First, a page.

If past truly is prologue, the next sequence of events will mirror what we saw earlier this decade when Republicans controlled the oversight committees.
Attorney General William Barr arrives to testify before a Senate Appropriations subcommittee on April 10, 2019.Andrew Harnik / AP
Speaking about his efforts to obtain the full, un-redacted version of the Mueller report and all of the supporting documents and evidence, House Judiciary Committee Chairman Jerry Nadler, D-N.Y., said on Tuesday, “If we don’t get everything, we will issue the subpoena and go to court.”
Nadler’s comments came on the same day that Attorney General William Barr appeared before the House Appropriations Committee and announced that he would release a redacted version of the Mueller report “within a week.” Barr then appeared before a Senate Appropriations subcommittee meeting on Wednesday, where he told lawmakers: “I’m landing the plane right now and I’ve been willing to discuss my letters and the process going forward, and the report is going to be out next week and I’m not going to go into the details until the plane is on the ground.”
Whenever the plane does land, it’s likely Barr’s redactions will do little to satisfy Democrats. Any hope that the attorney general would be impartial was erased when he released a four-page document that President Donald Trump has since used as a vehicle to falsely claim a “total exoneration” of all wrongdoing. Even more disturbing was Barr’s refusal to clearly answer questions about potential White House involvement in the crafting of that document.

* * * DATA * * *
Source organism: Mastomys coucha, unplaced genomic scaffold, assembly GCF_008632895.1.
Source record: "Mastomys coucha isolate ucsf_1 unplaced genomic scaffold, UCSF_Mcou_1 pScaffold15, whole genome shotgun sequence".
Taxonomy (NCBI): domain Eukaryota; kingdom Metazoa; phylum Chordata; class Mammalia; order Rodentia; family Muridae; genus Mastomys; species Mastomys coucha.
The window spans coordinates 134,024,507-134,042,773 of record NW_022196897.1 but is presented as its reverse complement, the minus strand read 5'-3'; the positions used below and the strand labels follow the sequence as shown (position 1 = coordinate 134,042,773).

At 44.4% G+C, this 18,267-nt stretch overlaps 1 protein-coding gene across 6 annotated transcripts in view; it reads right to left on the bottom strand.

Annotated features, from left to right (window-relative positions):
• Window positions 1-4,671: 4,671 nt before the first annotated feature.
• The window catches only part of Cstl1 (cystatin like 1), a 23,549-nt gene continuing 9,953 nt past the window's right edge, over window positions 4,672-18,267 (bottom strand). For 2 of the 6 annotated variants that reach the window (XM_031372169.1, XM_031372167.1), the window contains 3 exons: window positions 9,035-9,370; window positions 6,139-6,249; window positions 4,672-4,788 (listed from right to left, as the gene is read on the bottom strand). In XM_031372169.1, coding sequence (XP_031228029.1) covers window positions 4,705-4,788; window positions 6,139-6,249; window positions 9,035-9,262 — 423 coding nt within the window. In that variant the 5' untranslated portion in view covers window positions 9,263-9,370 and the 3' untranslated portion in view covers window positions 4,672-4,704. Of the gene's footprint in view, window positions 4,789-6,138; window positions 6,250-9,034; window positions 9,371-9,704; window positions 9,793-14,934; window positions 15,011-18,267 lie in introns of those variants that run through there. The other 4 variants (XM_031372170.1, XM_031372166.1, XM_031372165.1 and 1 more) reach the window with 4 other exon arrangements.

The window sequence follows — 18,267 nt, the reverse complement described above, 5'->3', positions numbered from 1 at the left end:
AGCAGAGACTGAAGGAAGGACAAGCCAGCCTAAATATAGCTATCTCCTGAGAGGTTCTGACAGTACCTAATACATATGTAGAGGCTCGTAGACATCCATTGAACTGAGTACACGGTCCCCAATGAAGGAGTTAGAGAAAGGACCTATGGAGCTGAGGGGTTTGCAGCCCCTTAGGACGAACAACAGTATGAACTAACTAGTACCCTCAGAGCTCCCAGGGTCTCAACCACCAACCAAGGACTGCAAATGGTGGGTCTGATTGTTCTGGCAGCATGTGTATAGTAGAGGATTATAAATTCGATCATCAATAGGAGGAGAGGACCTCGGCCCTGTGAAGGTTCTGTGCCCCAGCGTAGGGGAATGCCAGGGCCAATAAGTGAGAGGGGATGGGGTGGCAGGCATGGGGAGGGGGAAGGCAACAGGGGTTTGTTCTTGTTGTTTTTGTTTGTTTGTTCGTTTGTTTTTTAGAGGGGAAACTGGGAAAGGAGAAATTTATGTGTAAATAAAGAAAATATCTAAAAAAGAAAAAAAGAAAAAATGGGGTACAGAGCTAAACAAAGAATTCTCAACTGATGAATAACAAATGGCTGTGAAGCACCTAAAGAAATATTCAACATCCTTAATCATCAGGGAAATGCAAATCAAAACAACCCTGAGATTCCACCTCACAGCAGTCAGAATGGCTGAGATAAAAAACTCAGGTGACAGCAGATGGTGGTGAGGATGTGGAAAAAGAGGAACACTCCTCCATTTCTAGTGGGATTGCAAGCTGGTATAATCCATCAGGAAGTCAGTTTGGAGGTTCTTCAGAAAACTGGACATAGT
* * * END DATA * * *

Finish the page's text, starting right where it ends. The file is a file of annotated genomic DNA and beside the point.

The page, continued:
Indeed, Barr even refused to push back on the president’s accusation that the special counsel’s investigation was nothing but a “witch hunt.” Asked by senators whether he agreed with this characterization, Barr remarked that it “really depends on where you’re sitting.” It was answer sure to make his boss in the Oval Office happy, if not Congress.
Bizarrely, Barr is now claiming that the four-page letter he released was “not a summary” of the Mueller report. Never mind the fact that in his own words, Barr literally wrote, “I believe that it is in the public interest to describe the report and to summarize the principal conclusions reached by the Special Counsel and the results of his investigation.”
Once again, a member of the Trump administration is lying. It is painfully clear that the attorney general cannot and should not be the arbiter of what Congress, and ultimately the American people, can see when it comes to the Mueller report. Someone who is not comfortable, at the very least, of respecting the efforts of the Federal Bureau of Investigation is clearly far too partisan to be trusted with such an important moment in U.S. history.
Barr’s reticence is not super surprising given the White House’s statements. In recent days, Trump has telegraphed that he does not want the full report to be released publicly. On Monday, Trump tweeted: “The Democrats will never be satisfied, not matter what they get, how much they get, or how many pages they get. It will never end, but that’s the way life goes!”